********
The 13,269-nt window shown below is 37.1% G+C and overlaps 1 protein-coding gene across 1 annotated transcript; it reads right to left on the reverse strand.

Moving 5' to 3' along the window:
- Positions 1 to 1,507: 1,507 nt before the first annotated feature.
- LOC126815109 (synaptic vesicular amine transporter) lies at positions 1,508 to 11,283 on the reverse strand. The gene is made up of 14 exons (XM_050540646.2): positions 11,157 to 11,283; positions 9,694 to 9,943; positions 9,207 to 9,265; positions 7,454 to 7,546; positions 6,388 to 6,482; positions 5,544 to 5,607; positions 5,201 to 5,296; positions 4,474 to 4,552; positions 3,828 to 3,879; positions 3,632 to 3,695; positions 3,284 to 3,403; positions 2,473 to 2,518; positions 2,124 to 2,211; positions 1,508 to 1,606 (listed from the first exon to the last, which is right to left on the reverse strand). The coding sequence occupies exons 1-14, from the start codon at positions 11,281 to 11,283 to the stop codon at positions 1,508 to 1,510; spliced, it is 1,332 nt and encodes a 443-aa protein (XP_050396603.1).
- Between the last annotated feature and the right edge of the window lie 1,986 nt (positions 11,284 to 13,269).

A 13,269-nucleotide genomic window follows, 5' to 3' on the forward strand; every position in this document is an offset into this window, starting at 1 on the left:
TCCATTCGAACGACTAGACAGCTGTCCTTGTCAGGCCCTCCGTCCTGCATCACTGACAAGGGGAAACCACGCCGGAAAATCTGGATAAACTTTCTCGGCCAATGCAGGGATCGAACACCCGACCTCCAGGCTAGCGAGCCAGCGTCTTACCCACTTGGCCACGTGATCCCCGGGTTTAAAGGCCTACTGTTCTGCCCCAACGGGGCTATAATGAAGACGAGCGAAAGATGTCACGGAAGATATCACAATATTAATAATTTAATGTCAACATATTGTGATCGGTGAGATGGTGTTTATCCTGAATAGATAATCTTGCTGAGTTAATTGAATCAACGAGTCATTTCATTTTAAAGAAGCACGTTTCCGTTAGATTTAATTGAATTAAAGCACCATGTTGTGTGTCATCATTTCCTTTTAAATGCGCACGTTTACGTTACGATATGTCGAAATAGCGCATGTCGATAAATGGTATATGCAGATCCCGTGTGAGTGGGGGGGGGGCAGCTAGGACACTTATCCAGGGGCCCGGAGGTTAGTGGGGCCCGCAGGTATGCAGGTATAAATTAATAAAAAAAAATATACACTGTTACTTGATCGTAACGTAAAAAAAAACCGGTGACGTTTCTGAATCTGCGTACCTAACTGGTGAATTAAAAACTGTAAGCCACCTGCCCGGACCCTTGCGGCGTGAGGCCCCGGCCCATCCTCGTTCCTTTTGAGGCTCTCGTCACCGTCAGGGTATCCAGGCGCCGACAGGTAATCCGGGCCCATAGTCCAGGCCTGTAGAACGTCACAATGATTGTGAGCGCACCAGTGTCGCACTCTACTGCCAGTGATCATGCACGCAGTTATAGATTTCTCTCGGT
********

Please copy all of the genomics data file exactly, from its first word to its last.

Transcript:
The 13,269-nt window shown below is 37.1% G+C and overlaps 1 protein-coding gene across 1 annotated transcript; it reads right to left on the reverse strand.

Moving 5' to 3' along the window:
- Positions 1 to 1,507: 1,507 nt before the first annotated feature.
- LOC126815109 (synaptic vesicular amine transporter) lies at positions 1,508 to 11,283 on the reverse strand. The gene is made up of 14 exons (XM_050540646.2): positions 11,157 to 11,283; positions 9,694 to 9,943; positions 9,207 to 9,265; positions 7,454 to 7,546; positions 6,388 to 6,482; positions 5,544 to 5,607; positions 5,201 to 5,296; positions 4,474 to 4,552; positions 3,828 to 3,879; positions 3,632 to 3,695; positions 3,284 to 3,403; positions 2,473 to 2,518; positions 2,124 to 2,211; positions 1,508 to 1,606 (listed from the first exon to the last, which is right to left on the reverse strand). The coding sequence occupies exons 1-14, from the start codon at positions 11,281 to 11,283 to the stop codon at positions 1,508 to 1,510; spliced, it is 1,332 nt and encodes a 443-aa protein (XP_050396603.1).
- Between the last annotated feature and the right edge of the window lie 1,986 nt (positions 11,284 to 13,269).

A 13,269-nucleotide genomic window follows, 5' to 3' on the forward strand; every position in this document is an offset into this window, starting at 1 on the left:
TCCATTCGAACGACTAGACAGCTGTCCTTGTCAGGCCCTCCGTCCTGCATCACTGACAAGGGGAAACCACGCCGGAAAATCTGGATAAACTTTCTCGGCCAATGCAGGGATCGAACACCCGACCTCCAGGCTAGCGAGCCAGCGTCTTACCCACTTGGCCACGTGATCCCCGGGTTTAAAGGCCTACTGTTCTGCCCCAACGGGGCTATAATGAAGACGAGCGAAAGATGTCACGGAAGATATCACAATATTAATAATTTAATGTCAACATATTGTGATCGGTGAGATGGTGTTTATCCTGAATAGATAATCTTGCTGAGTTAATTGAATCAACGAGTCATTTCATTTTAAAGAAGCACGTTTCCGTTAGATTTAATTGAATTAAAGCACCATGTTGTGTGTCATCATTTCCTTTTAAATGCGCACGTTTACGTTACGATATGTCGAAATAGCGCATGTCGATAAATGGTATATGCAGATCCCGTGTGAGTGGGGGGGGGGCAGCTAGGACACTTATCCAGGGGCCCGGAGGTTAGTGGGGCCCGCAGGTATGCAGGTATAAATTAATAAAAAAAAATATACACTGTTACTTGATCGTAACGTAAAAAAAAACCGGTGACGTTTCTGAATCTGCGTACCTAACTGGTGAATTAAAAACTGTAAGCCACCTGCCCGGACCCTTGCGGCGTGAGGCCCCGGCCCATCCTCGTTCCTTTTGAGGCTCTCGTCACCGTCAGGGTATCCAGGCGCCGACAGGTAATCCGGGCCCATAGTCCAGGCCTGTAGAACGTCACAATGATTGTGAGCGCACCAGTGTCGCACTCTACTGCCAGTGATCATGCACGCAGTTATAGATTTCTCTCGGT